CHENNAI: Putting an end to the criminal contempt of court proceedings against actor Suriya for his comment on the Supreme Court decision to permit NEET exams during the COVID-19 pandemic, the first bench led by Chief Justice AP Sahi and Senthilkumar Ramamoorthy of the Madras High Court in an order on Friday declined to pursue the matter.
In the 29-page order, the bench agreed with the opinions of advocate general Vijay Narayan who also declined to provide consent in initiating criminal contempt proceedings against the actor. As per the constitutional rules, for initiating contempt proceedings, the state advocate general must consent.
The court had perused the contents of the statement of the actor disclosed in the letter of Justice S M Subramaniam on September 14 and his opinion, as also the other letters, the judges said a language, which might be perfectly proper if uttered in a temperate manner, may be grossly improper if uttered in a different manner.
"The background in which the statement of the cine actor has been taken to be a subject matter of undermining the authority of the court and judges and devotion of the judges towards their duty is their mode of functioning through virtual hearing during the pandemic. But before a mocking comment is made, it should also be weighed as to whether it is fair criticism or not. This too at the instance of one who is stated to be a philanthropist and a self-righteous person dedicated to the cause of the public at large," observed the court.
Actor Suriya's response
Actor Suriya took to Twitter, to share that he is content with the fairness upheld by by the judiciary in the matter.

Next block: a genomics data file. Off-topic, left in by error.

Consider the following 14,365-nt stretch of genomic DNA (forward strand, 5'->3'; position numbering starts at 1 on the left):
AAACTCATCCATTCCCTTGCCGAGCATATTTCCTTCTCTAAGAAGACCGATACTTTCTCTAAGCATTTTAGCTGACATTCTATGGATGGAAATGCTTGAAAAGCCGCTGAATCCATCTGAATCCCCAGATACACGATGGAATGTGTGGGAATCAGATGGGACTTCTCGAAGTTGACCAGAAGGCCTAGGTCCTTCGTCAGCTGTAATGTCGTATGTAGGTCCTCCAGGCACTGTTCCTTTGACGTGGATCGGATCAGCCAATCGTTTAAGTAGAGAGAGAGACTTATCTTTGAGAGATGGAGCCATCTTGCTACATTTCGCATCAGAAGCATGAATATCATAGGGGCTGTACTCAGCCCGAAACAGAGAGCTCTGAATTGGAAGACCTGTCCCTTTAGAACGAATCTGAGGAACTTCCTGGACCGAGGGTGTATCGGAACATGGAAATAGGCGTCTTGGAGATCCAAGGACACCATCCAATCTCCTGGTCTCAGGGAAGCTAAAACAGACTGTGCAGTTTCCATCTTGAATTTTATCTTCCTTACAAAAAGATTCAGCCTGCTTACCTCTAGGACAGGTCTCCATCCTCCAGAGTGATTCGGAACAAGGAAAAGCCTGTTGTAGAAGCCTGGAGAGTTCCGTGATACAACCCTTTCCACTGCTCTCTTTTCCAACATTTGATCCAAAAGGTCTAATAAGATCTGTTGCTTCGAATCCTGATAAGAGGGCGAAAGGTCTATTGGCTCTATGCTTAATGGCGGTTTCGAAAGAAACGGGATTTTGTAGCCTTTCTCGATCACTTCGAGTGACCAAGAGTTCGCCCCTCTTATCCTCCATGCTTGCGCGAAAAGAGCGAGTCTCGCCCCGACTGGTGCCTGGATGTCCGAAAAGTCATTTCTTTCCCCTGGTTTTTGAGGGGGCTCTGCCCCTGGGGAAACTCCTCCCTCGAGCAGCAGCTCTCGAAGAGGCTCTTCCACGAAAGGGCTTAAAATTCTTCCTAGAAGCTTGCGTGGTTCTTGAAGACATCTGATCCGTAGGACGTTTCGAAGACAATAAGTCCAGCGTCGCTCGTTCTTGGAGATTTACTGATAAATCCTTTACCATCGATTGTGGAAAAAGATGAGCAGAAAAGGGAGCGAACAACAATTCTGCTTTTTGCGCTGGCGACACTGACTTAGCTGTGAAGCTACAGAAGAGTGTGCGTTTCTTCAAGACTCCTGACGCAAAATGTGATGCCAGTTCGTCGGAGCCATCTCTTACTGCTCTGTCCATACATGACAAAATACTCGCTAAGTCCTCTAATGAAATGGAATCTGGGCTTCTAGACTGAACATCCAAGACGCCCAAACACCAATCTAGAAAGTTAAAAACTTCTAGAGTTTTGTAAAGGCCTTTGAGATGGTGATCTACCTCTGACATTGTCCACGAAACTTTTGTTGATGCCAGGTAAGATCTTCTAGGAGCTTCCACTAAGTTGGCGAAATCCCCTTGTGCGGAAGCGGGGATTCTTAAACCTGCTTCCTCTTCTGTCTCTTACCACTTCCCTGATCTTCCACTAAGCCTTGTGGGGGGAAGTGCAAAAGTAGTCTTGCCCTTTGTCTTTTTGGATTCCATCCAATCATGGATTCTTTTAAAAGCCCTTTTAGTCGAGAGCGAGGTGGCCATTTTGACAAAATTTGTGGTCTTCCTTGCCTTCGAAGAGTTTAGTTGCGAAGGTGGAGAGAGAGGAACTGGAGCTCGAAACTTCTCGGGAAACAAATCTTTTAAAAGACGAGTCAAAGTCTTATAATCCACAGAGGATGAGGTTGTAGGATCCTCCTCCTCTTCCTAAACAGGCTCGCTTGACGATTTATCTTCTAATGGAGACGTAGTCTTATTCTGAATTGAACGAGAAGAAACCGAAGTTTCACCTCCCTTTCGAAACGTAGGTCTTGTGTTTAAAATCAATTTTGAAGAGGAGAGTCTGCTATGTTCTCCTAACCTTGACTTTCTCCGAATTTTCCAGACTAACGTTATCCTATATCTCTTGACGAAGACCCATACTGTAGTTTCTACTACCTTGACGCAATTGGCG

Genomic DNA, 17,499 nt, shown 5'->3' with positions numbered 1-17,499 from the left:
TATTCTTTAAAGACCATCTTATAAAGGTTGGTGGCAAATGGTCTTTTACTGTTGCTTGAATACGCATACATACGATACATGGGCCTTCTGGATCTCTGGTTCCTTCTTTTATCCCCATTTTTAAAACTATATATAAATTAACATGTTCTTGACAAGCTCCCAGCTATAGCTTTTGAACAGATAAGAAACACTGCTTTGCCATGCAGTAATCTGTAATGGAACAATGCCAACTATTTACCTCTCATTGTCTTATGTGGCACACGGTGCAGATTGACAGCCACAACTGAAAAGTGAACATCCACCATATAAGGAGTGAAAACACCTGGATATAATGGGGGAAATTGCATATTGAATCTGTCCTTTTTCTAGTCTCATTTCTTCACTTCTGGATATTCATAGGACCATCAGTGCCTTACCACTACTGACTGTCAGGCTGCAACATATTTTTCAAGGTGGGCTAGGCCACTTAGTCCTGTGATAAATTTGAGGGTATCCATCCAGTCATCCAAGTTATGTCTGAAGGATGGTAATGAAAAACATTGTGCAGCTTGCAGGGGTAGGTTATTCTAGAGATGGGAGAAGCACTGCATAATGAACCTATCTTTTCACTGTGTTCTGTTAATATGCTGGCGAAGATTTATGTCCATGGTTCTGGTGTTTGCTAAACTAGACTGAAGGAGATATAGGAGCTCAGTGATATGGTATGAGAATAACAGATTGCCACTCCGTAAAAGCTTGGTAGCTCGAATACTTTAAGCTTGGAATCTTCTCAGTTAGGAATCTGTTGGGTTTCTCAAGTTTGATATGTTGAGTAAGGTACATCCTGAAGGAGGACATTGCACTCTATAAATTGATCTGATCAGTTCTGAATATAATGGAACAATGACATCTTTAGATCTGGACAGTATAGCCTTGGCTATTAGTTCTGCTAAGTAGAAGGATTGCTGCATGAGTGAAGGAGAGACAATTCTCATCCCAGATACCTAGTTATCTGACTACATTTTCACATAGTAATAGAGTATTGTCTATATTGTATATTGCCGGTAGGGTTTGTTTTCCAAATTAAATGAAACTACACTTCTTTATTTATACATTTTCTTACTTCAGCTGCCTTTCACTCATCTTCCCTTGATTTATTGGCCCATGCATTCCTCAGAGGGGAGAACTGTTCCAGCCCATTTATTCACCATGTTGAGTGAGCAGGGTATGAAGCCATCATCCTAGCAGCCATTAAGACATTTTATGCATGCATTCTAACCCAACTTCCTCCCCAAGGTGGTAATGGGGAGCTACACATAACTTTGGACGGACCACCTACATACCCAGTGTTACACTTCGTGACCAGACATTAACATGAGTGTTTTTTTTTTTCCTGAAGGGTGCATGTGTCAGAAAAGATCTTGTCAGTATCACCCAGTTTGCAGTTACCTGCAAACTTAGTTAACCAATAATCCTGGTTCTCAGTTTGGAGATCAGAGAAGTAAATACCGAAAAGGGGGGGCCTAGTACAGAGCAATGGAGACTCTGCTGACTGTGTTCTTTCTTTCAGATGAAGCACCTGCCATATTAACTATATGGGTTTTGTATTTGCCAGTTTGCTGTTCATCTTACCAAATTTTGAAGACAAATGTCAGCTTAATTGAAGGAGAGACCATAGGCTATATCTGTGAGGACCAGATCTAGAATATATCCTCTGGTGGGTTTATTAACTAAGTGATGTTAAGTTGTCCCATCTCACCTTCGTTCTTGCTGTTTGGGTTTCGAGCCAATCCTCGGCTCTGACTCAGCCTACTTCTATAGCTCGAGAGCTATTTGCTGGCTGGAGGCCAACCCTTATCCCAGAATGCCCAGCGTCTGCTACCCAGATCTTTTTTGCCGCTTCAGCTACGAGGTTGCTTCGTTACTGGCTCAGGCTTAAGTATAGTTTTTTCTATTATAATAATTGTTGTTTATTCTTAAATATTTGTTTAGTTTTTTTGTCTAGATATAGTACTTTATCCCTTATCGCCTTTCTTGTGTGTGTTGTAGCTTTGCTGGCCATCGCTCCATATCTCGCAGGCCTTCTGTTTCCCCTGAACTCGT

He said, "I'm deeply moved by the institutional magnanimity of the Indian judiciary. I have always held out judiciary in the highest esteem, which is the only hope for upholding the constitutional rights of our people. I'm humbled and inspired by the fairness and justice demonstrated by the Hon'ble High Court of Madras."
The Madras High Court in its order also emphasized that virtual courts being held are a success with a total of 42233 cases disposed of by both Principal Seat and Madurai Bench of Madras High Court since March till September 15.
“What may appear to be disrespectful may also be short of insult and may be touching the borders of criticism. A reasonable precaution has to be taken in matters of public affairs, particularly courts, judges and their functioning, where fair and temperate criticism should not be contemptuous,” they said.
"A person in public life enjoys a position because of the responsibility with which he conducts himself and not by making other human activities look small for perceptibly no valid reason, but we would not say anything further, as we find that the NEET examinations and the dispute around it was not even a subject matter of the courts in the state of Tamil Nadu," they added.
“We would like to draw the curtain on these proceedings with a fond hope that the entire judicial system that fosters on the faith of the public at large should be the concern of everyone to preserve it in our endeavour to deliver justice. Here again, we would like to remind ourself of the onerous duties depicted in how to dispense what is known as justice,” the court said in its order.